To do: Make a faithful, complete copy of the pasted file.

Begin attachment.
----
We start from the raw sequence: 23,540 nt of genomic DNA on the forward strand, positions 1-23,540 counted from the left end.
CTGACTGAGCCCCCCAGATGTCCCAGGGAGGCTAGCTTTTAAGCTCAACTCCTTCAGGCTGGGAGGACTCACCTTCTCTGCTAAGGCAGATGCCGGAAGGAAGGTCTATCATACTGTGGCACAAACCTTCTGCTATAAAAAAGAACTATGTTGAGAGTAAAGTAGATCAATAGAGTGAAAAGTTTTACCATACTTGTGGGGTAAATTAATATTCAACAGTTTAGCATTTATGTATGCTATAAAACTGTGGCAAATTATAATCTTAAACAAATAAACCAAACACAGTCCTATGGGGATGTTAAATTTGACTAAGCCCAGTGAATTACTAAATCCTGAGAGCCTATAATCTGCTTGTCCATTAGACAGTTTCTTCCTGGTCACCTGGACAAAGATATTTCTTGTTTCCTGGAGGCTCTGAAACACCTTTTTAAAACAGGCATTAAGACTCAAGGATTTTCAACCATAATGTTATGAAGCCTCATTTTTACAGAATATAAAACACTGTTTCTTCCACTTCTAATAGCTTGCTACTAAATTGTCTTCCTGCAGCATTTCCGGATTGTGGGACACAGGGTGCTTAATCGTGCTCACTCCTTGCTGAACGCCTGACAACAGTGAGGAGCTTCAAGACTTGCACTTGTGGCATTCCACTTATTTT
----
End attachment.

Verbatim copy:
We start from the raw sequence: 23,540 nt of genomic DNA on the forward strand, positions 1-23,540 counted from the left end.
CTGACTGAGCCCCCCAGATGTCCCAGGGAGGCTAGCTTTTAAGCTCAACTCCTTCAGGCTGGGAGGACTCACCTTCTCTGCTAAGGCAGATGCCGGAAGGAAGGTCTATCATACTGTGGCACAAACCTTCTGCTATAAAAAAGAACTATGTTGAGAGTAAAGTAGATCAATAGAGTGAAAAGTTTTACCATACTTGTGGGGTAAATTAATATTCAACAGTTTAGCATTTATGTATGCTATAAAACTGTGGCAAATTATAATCTTAAACAAATAAACCAAACACAGTCCTATGGGGATGTTAAATTTGACTAAGCCCAGTGAATTACTAAATCCTGAGAGCCTATAATCTGCTTGTCCATTAGACAGTTTCTTCCTGGTCACCTGGACAAAGATATTTCTTGTTTCCTGGAGGCTCTGAAACACCTTTTTAAAACAGGCATTAAGACTCAAGGATTTTCAACCATAATGTTATGAAGCCTCATTTTTACAGAATATAAAACACTGTTTCTTCCACTTCTAATAGCTTGCTACTAAATTGTCTTCCTGCAGCATTTCCGGATTGTGGGACACAGGGTGCTTAATCGTGCTCACTCCTTGCTGAACGCCTGACAACAGTGAGGAGCTTCAAGACTTGCACTTGTGGCATTCCACTTATTTT